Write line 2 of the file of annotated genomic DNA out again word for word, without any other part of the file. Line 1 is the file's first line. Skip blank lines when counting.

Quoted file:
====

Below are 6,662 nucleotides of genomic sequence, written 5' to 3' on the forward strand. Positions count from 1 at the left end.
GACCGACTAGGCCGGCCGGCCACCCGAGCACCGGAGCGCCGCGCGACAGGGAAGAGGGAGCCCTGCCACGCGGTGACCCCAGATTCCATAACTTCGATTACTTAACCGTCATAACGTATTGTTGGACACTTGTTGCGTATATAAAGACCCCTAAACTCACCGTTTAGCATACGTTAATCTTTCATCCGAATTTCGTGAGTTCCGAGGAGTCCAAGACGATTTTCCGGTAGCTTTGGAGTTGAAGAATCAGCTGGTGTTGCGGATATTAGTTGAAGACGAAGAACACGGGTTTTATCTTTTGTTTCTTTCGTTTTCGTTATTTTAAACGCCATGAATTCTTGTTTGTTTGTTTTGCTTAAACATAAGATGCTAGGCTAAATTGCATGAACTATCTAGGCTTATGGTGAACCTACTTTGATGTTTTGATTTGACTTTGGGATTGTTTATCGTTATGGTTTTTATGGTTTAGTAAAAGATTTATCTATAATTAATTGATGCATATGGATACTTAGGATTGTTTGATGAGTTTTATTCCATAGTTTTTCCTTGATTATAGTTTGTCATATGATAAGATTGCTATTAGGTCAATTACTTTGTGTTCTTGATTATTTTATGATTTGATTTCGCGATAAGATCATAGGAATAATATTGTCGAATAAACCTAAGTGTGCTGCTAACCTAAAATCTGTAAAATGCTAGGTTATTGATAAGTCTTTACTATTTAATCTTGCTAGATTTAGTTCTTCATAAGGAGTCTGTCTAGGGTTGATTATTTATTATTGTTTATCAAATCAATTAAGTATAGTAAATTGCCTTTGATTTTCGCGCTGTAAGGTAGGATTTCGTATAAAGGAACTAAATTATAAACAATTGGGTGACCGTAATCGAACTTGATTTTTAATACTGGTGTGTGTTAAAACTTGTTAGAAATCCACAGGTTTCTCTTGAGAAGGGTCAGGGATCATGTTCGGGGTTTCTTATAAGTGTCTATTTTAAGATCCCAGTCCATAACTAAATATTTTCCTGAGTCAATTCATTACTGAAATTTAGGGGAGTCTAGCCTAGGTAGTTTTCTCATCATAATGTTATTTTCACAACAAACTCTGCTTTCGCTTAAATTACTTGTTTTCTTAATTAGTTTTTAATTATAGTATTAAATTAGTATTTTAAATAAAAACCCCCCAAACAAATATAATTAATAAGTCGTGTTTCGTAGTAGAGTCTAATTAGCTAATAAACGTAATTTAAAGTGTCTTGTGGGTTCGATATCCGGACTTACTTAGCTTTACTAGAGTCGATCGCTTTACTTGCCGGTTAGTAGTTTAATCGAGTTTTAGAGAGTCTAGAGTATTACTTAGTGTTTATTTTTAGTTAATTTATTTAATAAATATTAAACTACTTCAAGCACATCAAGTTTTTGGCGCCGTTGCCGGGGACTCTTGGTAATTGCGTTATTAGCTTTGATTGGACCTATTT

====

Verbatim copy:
GACCGACTAGGCCGGCCGGCCACCCGAGCACCGGAGCGCCGCGCGACAGGGAAGAGGGAGCCCTGCCACGCGGTGACCCCAGATTCCATAACTTCGATTACTTAACCGTCATAACGTATTGTTGGACACTTGTTGCGTATATAAAGACCCCTAAACTCACCGTTTAGCATACGTTAATCTTTCATCCGAATTTCGTGAGTTCCGAGGAGTCCAAGACGATTTTCCGGTAGCTTTGGAGTTGAAGAATCAGCTGGTGTTGCGGATATTAGTTGAAGACGAAGAACACGGGTTTTATCTTTTGTTTCTTTCGTTTTCGTTATTTTAAACGCCATGAATTCTTGTTTGTTTGTTTTGCTTAAACATAAGATGCTAGGCTAAATTGCATGAACTATCTAGGCTTATGGTGAACCTACTTTGATGTTTTGATTTGACTTTGGGATTGTTTATCGTTATGGTTTTTATGGTTTAGTAAAAGATTTATCTATAATTAATTGATGCATATGGATACTTAGGATTGTTTGATGAGTTTTATTCCATAGTTTTTCCTTGATTATAGTTTGTCATATGATAAGATTGCTATTAGGTCAATTACTTTGTGTTCTTGATTATTTTATGATTTGATTTCGCGATAAGATCATAGGAATAATATTGTCGAATAAACCTAAGTGTGCTGCTAACCTAAAATCTGTAAAATGCTAGGTTATTGATAAGTCTTTACTATTTAATCTTGCTAGATTTAGTTCTTCATAAGGAGTCTGTCTAGGGTTGATTATTTATTATTGTTTATCAAATCAATTAAGTATAGTAAATTGCCTTTGATTTTCGCGCTGTAAGGTAGGATTTCGTATAAAGGAACTAAATTATAAACAATTGGGTGACCGTAATCGAACTTGATTTTTAATACTGGTGTGTGTTAAAACTTGTTAGAAATCCACAGGTTTCTCTTGAGAAGGGTCAGGGATCATGTTCGGGGTTTCTTATAAGTGTCTATTTTAAGATCCCAGTCCATAACTAAATATTTTCCTGAGTCAATTCATTACTGAAATTTAGGGGAGTCTAGCCTAGGTAGTTTTCTCATCATAATGTTATTTTCACAACAAACTCTGCTTTCGCTTAAATTACTTGTTTTCTTAATTAGTTTTTAATTATAGTATTAAATTAGTATTTTAAATAAAAACCCCCCAAACAAATATAATTAATAAGTCGTGTTTCGTAGTAGAGTCTAATTAGCTAATAAACGTAATTTAAAGTGTCTTGTGGGTTCGATATCCGGACTTACTTAGCTTTACTAGAGTCGATCGCTTTACTTGCCGGTTAGTAGTTTAATCGAGTTTTAGAGAGTCTAGAGTATTACTTAGTGTTTATTTTTAGTTAATTTATTTAATAAATATTAAACTACTTCAAGCACATCAAGTTTTTGGCGCCGTTGCCGGGGACTCTTGGTAATTGCGTTATTAGCTTTGATTGGACCTATTT